• That liner can delaminate from the outer hose and cause blockages.
  • The hoses with the grey outside coating (UV protection) seem to have more problems than others.
  • Attwood brand hoses seem to have more problems than some others. They had at least one recall of hoses due to delamination of the inner liner causing blockages.
  • OEM hoses seem to last longer before showing problems.
  • Automotive fuel hose doesn’t seem to be having the delamination problem but doesn’t have the UV inhibitors and may crack from UV damage.
  • When putting hose with the liner on barbed fittings, you have to be very careful that the liner doesn’t separate and “wad up.” It may still do that on it’s own, but you need to be careful not to add to the problem.

Our “solution” was to get automotive fuel hose. Since it doesn’t have the UV protection, we may try to cover the exposed portions of the hose with tubular webbing or even just tubes made from old t-shirts to give it some UV protection. We’re still working on that.

Bottom line, however: carry replacement fuel hose and hose clamps! There is basically no sure-fire method to avoid problems either with the liner or UV damage.

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Comments

  1. Bob Burnham says:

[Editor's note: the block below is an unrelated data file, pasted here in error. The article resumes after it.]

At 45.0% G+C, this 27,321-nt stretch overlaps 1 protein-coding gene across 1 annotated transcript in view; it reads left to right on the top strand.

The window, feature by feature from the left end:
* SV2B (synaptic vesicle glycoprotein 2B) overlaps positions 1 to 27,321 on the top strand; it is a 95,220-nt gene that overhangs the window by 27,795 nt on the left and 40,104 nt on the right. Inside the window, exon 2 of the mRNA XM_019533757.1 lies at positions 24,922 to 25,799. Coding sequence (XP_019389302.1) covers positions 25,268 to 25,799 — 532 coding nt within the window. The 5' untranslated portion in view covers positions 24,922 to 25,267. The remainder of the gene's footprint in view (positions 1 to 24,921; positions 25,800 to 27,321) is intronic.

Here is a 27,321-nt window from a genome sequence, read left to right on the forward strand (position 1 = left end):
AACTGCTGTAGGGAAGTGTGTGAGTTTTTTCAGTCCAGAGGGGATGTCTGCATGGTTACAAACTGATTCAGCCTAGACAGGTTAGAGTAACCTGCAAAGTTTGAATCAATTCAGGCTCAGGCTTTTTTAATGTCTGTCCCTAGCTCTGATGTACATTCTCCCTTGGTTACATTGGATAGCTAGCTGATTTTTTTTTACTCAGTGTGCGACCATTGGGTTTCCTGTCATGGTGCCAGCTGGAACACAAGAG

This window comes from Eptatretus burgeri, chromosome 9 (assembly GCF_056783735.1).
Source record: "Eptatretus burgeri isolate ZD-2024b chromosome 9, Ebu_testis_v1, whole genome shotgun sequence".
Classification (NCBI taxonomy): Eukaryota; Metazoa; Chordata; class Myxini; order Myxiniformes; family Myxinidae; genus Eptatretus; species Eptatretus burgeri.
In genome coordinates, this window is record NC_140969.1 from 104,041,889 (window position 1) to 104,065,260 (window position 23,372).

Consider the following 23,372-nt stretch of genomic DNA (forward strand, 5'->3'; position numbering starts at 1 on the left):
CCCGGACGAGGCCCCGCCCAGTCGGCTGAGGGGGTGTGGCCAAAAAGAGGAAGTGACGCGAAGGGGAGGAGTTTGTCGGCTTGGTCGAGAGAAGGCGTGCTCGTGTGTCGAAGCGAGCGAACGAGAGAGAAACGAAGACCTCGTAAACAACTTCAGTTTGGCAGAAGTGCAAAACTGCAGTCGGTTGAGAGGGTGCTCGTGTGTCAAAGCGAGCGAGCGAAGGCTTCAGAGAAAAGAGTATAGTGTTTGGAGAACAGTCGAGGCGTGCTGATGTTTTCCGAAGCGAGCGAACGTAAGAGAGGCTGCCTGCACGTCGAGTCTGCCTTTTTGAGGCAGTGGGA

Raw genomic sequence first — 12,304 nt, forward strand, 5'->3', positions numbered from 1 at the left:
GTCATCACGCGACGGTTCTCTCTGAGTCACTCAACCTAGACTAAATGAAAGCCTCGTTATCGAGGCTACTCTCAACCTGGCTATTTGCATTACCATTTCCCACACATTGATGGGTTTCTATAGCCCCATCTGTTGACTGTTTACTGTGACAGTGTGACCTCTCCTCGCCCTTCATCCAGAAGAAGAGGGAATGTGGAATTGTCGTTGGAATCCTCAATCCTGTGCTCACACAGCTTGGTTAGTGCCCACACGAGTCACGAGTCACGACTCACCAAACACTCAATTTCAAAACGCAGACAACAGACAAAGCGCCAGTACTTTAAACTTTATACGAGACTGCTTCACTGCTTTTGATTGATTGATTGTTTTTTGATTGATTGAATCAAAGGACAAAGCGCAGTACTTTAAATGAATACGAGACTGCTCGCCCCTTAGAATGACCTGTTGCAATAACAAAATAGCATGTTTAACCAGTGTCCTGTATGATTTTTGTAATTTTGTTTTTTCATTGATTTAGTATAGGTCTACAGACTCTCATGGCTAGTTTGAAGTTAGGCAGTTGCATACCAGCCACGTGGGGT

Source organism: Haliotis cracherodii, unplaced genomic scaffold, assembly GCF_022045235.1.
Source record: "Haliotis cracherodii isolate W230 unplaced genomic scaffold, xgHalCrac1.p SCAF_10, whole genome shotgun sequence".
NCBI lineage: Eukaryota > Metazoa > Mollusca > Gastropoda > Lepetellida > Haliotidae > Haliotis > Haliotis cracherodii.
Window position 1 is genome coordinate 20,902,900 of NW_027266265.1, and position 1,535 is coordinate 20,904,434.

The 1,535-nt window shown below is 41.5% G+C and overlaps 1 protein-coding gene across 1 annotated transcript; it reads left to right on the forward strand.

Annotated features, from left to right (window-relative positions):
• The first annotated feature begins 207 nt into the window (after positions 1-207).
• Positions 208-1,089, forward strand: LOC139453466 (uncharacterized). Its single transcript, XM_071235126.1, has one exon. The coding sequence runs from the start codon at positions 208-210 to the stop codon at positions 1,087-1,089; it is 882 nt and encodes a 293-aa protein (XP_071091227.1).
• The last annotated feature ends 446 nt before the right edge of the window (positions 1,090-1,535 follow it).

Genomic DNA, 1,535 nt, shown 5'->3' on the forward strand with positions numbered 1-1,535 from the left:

My exact same experience with “crap-wood” hoses! They ain’t “worth” carryin’ out of the store–much less the $50.00 they cost (and that’s for their “universal” hose which has no “ends” !”) Thermoid brand hose is American made, u.v. protected, low-permeation, suitable for all fuels (even E-85!) and inexpensive. It’s fabric-reinforced and one-piece construction—no “liner” to collapse and stop fuel flow. E-bay has several vendors.

  2. Bob Burnham says:

    About the “automotive” fuel line (hose). I forgot: Thermoid hose is (relatively) cheap @ $17.00 for 25 feet (with free shipping). You can cut a lot of hoses out of a 25′ spool, and don’t have to waste hose since you can cut the length you need for each application. Auto-parts or “small engine” (lawnmower) shops here charge $2.00—$2.50 a foot for 1/4″ or 5/16″ ethanol-resistant line, and I don’t think it’s u.v. protected. 303 will protect it from the sun, and “303” is not greasy. The only “downside” I can think of in using black hose is that it gets very hot in the sun (and will burn your bare buns when you sit on it…) but I’ve bought my last “marine” fuel line (from either “W M”) Besides, the only diameters those sources seem to stock must be for 100+ h.p. engines (3/8″ to 1/2″) and don’t fit small outboard engine fittings. If any of my engines “drank” fuel that fast I would despair of the whole thing! Use “303” (or Armor-All, Son-of-a-Gun or equivalent) on the primer bulb as well for a longer service life since it’s actually vinyl, p.v.c. or e.p.d.m., not rubber these daze.

  3. Chris Munson says:

    Great Article!
    On any line older than 5 years, the sun causes the bulb, rubber end connector inserts, and fuel line to age, shrink, harden and crack, leading to tiny air leaks that prevent the fuel pump from pulling gas into the motor, especially at idle. Quick fix: put some grease on the end fittings at the tank and motor. Best to replace the entire line, bulb and connector asap if the engine won’t idle but is OK at higher rpm. Store your fuel line out of the sun.

  4. Brian McCue says: